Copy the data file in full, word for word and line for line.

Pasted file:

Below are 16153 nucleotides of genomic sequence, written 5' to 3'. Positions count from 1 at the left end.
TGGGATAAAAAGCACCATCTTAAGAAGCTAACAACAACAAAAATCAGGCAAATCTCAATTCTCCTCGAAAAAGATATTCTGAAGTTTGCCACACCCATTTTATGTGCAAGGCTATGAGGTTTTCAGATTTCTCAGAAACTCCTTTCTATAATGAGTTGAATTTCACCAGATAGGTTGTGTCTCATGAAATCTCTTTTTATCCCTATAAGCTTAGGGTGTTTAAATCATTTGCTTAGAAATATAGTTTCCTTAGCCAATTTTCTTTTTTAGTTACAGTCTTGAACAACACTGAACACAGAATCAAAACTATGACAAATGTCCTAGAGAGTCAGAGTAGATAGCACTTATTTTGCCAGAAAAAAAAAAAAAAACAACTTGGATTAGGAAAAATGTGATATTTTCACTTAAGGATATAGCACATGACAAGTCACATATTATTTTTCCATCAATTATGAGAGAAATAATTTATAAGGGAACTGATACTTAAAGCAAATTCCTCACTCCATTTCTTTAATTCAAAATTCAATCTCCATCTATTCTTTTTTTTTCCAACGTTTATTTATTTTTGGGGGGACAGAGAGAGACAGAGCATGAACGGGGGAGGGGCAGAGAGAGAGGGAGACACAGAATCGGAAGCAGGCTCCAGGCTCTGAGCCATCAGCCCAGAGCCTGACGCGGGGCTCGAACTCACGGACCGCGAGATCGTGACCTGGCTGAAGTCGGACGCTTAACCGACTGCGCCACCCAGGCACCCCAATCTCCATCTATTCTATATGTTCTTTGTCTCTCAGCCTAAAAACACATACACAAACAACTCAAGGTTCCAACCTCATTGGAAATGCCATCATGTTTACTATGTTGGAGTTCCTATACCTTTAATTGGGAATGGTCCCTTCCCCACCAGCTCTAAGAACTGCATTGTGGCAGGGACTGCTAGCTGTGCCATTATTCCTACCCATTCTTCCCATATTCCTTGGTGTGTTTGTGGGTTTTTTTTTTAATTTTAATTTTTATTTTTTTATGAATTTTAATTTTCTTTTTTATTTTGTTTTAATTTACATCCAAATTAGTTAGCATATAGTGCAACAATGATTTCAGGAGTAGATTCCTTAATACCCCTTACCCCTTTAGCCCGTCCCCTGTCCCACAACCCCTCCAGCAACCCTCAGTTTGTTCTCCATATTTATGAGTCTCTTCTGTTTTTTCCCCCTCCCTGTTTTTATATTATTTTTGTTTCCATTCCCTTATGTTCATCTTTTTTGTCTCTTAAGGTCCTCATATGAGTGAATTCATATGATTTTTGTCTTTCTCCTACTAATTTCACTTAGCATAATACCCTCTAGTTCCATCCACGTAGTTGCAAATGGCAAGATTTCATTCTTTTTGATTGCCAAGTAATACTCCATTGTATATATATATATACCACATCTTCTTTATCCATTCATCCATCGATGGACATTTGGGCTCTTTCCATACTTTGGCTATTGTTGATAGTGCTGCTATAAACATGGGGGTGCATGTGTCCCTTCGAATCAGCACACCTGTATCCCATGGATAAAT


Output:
Below are 16153 nucleotides of genomic sequence, written 5' to 3'. Positions count from 1 at the left end.
TGGGATAAAAAGCACCATCTTAAGAAGCTAACAACAACAAAAATCAGGCAAATCTCAATTCTCCTCGAAAAAGATATTCTGAAGTTTGCCACACCCATTTTATGTGCAAGGCTATGAGGTTTTCAGATTTCTCAGAAACTCCTTTCTATAATGAGTTGAATTTCACCAGATAGGTTGTGTCTCATGAAATCTCTTTTTATCCCTATAAGCTTAGGGTGTTTAAATCATTTGCTTAGAAATATAGTTTCCTTAGCCAATTTTCTTTTTTAGTTACAGTCTTGAACAACACTGAACACAGAATCAAAACTATGACAAATGTCCTAGAGAGTCAGAGTAGATAGCACTTATTTTGCCAGAAAAAAAAAAAAAAACAACTTGGATTAGGAAAAATGTGATATTTTCACTTAAGGATATAGCACATGACAAGTCACATATTATTTTTCCATCAATTATGAGAGAAATAATTTATAAGGGAACTGATACTTAAAGCAAATTCCTCACTCCATTTCTTTAATTCAAAATTCAATCTCCATCTATTCTTTTTTTTTCCAACGTTTATTTATTTTTGGGGGGACAGAGAGAGACAGAGCATGAACGGGGGAGGGGCAGAGAGAGAGGGAGACACAGAATCGGAAGCAGGCTCCAGGCTCTGAGCCATCAGCCCAGAGCCTGACGCGGGGCTCGAACTCACGGACCGCGAGATCGTGACCTGGCTGAAGTCGGACGCTTAACCGACTGCGCCACCCAGGCACCCCAATCTCCATCTATTCTATATGTTCTTTGTCTCTCAGCCTAAAAACACATACACAAACAACTCAAGGTTCCAACCTCATTGGAAATGCCATCATGTTTACTATGTTGGAGTTCCTATACCTTTAATTGGGAATGGTCCCTTCCCCACCAGCTCTAAGAACTGCATTGTGGCAGGGACTGCTAGCTGTGCCATTATTCCTACCCATTCTTCCCATATTCCTTGGTGTGTTTGTGGGTTTTTTTTTTAATTTTAATTTTTATTTTTTTATGAATTTTAATTTTCTTTTTTATTTTGTTTTAATTTACATCCAAATTAGTTAGCATATAGTGCAACAATGATTTCAGGAGTAGATTCCTTAATACCCCTTACCCCTTTAGCCCGTCCCCTGTCCCACAACCCCTCCAGCAACCCTCAGTTTGTTCTCCATATTTATGAGTCTCTTCTGTTTTTTCCCCCTCCCTGTTTTTATATTATTTTTGTTTCCATTCCCTTATGTTCATCTTTTTTGTCTCTTAAGGTCCTCATATGAGTGAATTCATATGATTTTTGTCTTTCTCCTACTAATTTCACTTAGCATAATACCCTCTAGTTCCATCCACGTAGTTGCAAATGGCAAGATTTCATTCTTTTTGATTGCCAAGTAATACTCCATTGTATATATATATATACCACATCTTCTTTATCCATTCATCCATCGATGGACATTTGGGCTCTTTCCATACTTTGGCTATTGTTGATAGTGCTGCTATAAACATGGGGGTGCATGTGTCCCTTCGAATCAGCACACCTGTATCCCATGGATAAAT